Using GNURadio

Now that we know everything we have to know about the signal, we can start using GNURadio to analyze or decode it in real time. I’ll take for granted that you have some basic knowledge of GNURadio or Digital Signal Processing (I’m not an expert either… just some basic concepts are enough to follow this part).

To learn more about any of those subjects, there are a lot of useful tutorials on the internet, like this series about DSP, made by the creator of the HackRF, or this other series, from the GNURadio wiki.

From now on, I’ll be working with this IQ file, captured using GNURadio, for it’s simpler to work with it than to plug the dongle.

Getting the digital signal

The captured signal is modulated on AM. That means that we have the carrier wave (at 433 MHz), but we have to recover the original signal to start decoding. As the modulation method used is very simple, we can simply use the Complex to Mag^2 block. Also, a Threshold can be used to reduce the signal to a perfectly squared wave.

This first flowgraph (with a widget to tune the frequency) can be downloaded from here:

Flowgraph with the mentioned blocks to demodulate the signal

For now, we can only view the digital signal (along with the different stadiums while processing the captured wave). We can also add a band-pass filter to reduce noise.

Analyzing the signal

To accurately retrieve data from the signal while it’s been captured, we have to get some statistics, like the baseband frequency (to know the number of samples per period, so we can distinguish between long and short bursts). To do so, we can use the previous flowgraph along with a custom block whose code can be downloaded from here, and add it to the output of the Threshold block, as shown on the image:

Flowgraph with the new custom block to get statistics of the signal

This new flowgraph can be downloaded from here.

An example of the output may be like the following:

(...)
******************************
=> General stats:
	 -> Min burst: 688
	 -> Max burst: 2319
	 -> Mean: 1206.8630303
=> Short bursts:
	 -> Median: 716
	 -> Longer burst: 748
=> Long bursts:
	 -> Median: 2243
	 -> Shorter burst: 2223
=> Signal period (median): 2959 samples (675.904021629 Hz)
(...)

Now we know the baseband frequency, 675’9 Hz, and we can start decoding the data on the fly, as we capture signals.

Decoding in real time

To decode the data, I’ll substitute the statistics sink for another custom block to dump the bits on STDOUT. I guess there may be a simpler method to dump the data, but I chose this one because Python is a language where development is very fast, and I didn’t know how to do it with the available blocks.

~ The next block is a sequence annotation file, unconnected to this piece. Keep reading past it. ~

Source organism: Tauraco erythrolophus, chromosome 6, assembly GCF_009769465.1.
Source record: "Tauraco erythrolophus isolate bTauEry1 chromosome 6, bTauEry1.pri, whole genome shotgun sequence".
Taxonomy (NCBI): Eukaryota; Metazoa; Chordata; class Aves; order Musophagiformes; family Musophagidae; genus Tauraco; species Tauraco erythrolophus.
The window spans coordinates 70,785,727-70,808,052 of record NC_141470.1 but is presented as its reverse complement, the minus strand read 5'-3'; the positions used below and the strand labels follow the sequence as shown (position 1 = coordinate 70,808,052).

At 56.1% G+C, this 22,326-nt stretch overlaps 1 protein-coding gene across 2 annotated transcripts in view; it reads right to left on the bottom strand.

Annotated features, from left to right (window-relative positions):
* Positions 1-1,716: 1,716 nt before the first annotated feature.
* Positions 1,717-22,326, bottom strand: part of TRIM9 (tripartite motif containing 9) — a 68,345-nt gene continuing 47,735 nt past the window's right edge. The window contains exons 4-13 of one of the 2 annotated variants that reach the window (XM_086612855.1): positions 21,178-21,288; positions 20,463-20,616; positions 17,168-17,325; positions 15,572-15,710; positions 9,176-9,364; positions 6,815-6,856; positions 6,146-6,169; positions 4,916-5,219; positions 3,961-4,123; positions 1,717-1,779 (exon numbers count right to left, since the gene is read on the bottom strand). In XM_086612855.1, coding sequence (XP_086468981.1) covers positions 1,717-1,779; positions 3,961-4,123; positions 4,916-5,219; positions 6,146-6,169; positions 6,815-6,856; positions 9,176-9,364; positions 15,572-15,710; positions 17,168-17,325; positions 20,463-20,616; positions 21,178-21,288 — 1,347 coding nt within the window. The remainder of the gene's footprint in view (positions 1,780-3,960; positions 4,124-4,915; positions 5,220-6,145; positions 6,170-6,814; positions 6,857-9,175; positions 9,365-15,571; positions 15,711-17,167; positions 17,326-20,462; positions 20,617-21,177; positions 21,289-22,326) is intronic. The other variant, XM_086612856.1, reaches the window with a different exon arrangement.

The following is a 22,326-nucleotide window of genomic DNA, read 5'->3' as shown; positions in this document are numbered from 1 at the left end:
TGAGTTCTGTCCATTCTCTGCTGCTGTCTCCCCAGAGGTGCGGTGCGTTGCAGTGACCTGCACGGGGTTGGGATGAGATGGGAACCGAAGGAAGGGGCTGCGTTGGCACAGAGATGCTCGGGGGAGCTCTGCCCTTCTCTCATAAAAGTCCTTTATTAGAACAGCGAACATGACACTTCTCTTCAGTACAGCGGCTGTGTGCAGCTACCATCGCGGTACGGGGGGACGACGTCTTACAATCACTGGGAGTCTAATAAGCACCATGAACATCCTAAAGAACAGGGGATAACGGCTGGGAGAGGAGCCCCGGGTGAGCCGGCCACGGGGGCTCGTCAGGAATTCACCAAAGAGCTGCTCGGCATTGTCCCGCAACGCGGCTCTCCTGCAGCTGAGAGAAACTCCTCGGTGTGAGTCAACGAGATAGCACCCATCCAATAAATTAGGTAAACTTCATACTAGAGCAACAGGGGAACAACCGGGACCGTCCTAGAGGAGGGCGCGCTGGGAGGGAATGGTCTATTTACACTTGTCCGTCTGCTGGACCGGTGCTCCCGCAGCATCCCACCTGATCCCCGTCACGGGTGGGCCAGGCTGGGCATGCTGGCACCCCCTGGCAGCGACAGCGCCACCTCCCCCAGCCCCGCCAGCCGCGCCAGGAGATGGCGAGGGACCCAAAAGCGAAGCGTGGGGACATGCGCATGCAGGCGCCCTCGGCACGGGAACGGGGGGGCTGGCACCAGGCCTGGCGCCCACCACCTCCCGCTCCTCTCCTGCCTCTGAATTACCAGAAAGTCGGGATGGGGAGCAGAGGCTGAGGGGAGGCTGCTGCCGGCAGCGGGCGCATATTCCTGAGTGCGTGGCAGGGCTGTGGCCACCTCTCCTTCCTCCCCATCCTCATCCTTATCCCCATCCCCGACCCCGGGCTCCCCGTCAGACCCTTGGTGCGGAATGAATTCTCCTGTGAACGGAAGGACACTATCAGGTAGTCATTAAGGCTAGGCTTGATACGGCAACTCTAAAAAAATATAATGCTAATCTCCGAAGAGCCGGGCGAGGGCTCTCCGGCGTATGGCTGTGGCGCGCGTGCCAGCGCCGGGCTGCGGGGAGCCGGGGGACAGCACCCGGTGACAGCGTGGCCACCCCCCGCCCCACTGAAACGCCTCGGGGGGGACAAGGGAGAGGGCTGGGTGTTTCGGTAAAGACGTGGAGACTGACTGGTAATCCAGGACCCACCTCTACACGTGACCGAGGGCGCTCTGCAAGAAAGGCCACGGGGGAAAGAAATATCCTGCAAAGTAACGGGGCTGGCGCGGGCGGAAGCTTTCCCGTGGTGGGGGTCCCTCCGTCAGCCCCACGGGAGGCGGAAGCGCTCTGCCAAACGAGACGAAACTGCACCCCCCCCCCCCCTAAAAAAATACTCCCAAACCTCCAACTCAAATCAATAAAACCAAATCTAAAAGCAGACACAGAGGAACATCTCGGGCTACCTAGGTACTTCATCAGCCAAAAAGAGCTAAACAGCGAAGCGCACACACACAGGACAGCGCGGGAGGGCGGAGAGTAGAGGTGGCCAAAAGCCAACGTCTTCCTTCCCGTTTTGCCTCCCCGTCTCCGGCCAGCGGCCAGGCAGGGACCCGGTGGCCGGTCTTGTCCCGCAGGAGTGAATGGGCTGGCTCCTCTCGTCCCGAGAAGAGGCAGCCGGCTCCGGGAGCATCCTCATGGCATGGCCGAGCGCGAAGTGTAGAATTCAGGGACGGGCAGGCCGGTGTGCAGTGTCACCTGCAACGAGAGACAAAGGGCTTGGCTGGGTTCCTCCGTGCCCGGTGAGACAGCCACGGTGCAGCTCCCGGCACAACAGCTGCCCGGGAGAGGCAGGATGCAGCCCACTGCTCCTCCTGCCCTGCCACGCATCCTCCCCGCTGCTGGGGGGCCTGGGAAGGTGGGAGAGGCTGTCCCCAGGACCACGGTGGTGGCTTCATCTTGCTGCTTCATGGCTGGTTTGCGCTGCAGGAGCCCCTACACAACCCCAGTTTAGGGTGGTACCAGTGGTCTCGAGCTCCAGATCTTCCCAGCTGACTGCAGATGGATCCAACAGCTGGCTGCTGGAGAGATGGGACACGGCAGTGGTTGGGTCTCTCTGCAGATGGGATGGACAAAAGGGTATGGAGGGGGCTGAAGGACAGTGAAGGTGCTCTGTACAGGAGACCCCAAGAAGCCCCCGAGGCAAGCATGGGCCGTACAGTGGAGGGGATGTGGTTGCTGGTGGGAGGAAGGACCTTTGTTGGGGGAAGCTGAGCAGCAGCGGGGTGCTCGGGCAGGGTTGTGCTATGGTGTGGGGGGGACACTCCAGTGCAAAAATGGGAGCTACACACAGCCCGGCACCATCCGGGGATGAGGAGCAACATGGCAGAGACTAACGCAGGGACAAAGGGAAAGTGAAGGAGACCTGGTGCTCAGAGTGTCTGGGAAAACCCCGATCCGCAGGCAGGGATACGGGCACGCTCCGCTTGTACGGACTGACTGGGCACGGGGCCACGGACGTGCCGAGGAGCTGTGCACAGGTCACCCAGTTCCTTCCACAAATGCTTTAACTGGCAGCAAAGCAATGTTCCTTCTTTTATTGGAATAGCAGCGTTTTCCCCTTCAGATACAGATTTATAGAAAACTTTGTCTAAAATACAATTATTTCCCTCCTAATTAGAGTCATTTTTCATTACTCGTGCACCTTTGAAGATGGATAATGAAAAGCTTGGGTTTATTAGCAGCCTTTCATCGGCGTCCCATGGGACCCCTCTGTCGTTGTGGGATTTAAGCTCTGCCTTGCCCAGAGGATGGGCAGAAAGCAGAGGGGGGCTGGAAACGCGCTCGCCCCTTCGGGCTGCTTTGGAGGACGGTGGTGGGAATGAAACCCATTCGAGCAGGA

This flowgraph can be downloaded from here. This is an example of it decoding packets in real time:

Transmitting the signal

Finally, we’ve arrived to the cool part!, where we can play with lights / doorbell / whatever-your-remote-is-for

If you have one of the RTL-SDR dongles, you won’t be able to transmit; but there are a lot of cheap alternatives to the HackRF (that I’ll use for transmitting) out there. The HackRF and other similar transceivers are expensive because of the wide range of frequencies they can handle; but little chips that transmit on 433 MHz should cost about 5-10$. I haven’t tried it, but I guess it could be easy to use an Arduino or a Raspberry and, along with one of those chips, synthesize the desired signal.

Anyway, there are two methods to impersonate the remote: replaying the captured signals, or creating our own signal and broadcast it for the end point (the light, the doorbell, etc.) to receive it.

Replaying the signal is a very easy method. We just have to store the signal into a file and then, use that file as a source to transmit.

It’s not the better method, as we’ll have to capture every possible value, from every one of the different buttons, and this method doesn’t scale. When you have more than three or four buttons, it starts to get boring. Also, we should be careful with the parameters (frequency and sample rate), to replay the exact same signal we received.

The flowgraphs are very simple.

Receive: Flowgraph with the needed blocks to store the signal into a file

Replay: Flowgraph with the needed blocks to read the capture file and replay it

For the other method, synthesizing a signal, I’ll create another post, as it requires a longer explanation and this post is already too long.


Update 2018-06-10: the following post is available over here.


  1. The linked page isn’t available anymore. You’ll have to trust me when I say that the information cited here was indeed true…